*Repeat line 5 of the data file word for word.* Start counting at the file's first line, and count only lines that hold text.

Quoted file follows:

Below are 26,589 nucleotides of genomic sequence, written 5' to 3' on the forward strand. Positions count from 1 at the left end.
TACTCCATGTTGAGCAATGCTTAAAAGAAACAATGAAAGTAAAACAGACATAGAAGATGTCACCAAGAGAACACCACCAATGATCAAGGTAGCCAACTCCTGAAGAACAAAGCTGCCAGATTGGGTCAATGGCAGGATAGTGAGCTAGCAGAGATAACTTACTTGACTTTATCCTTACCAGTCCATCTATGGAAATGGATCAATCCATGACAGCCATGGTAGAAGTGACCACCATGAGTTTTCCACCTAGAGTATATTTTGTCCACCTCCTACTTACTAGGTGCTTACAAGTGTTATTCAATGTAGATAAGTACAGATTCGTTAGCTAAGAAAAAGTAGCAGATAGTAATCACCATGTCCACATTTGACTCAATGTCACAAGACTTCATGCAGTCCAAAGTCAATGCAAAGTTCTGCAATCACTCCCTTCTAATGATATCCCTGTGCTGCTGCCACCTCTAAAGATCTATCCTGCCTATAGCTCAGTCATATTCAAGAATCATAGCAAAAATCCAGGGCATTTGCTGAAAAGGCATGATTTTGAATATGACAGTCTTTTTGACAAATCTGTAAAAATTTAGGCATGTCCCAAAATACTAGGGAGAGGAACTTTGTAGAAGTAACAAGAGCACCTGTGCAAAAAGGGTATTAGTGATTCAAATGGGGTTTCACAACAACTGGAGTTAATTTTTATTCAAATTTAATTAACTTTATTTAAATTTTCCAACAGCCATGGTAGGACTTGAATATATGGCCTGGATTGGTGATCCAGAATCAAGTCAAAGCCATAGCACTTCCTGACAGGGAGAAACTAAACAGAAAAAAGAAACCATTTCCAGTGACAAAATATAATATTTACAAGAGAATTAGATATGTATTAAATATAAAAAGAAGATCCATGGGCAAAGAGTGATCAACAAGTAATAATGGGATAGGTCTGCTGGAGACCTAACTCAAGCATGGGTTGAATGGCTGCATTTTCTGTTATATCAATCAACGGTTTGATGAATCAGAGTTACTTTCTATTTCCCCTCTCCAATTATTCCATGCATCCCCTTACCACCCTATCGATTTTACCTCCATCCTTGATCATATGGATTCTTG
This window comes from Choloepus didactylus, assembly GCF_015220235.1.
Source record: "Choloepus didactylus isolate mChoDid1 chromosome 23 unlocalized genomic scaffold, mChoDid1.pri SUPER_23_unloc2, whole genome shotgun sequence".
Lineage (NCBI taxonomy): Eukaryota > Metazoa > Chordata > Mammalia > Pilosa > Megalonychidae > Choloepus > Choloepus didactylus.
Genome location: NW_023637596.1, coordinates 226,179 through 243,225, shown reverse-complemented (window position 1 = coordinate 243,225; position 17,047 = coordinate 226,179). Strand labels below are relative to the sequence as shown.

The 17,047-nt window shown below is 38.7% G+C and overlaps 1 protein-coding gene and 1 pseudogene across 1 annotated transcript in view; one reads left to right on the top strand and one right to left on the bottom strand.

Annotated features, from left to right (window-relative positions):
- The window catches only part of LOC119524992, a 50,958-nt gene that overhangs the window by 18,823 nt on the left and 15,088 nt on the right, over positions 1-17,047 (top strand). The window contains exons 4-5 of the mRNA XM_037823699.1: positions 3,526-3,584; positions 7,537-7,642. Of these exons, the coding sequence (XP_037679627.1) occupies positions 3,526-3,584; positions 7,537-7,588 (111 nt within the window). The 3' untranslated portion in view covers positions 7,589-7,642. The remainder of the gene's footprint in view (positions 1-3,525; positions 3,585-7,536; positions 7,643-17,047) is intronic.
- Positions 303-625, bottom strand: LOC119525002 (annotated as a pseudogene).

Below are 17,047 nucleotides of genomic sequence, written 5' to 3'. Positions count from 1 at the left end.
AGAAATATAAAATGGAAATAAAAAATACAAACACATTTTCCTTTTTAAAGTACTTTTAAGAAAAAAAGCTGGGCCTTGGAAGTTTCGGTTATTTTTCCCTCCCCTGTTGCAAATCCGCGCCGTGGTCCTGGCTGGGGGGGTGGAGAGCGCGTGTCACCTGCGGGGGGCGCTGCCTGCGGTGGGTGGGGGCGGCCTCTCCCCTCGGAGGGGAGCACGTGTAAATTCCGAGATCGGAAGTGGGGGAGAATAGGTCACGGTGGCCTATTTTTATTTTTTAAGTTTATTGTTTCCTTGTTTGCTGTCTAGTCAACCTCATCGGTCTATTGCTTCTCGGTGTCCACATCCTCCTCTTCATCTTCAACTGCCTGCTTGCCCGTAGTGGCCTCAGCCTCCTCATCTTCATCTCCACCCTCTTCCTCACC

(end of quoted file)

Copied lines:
Lineage (NCBI taxonomy): Eukaryota > Metazoa > Chordata > Mammalia > Pilosa > Megalonychidae > Choloepus > Choloepus didactylus.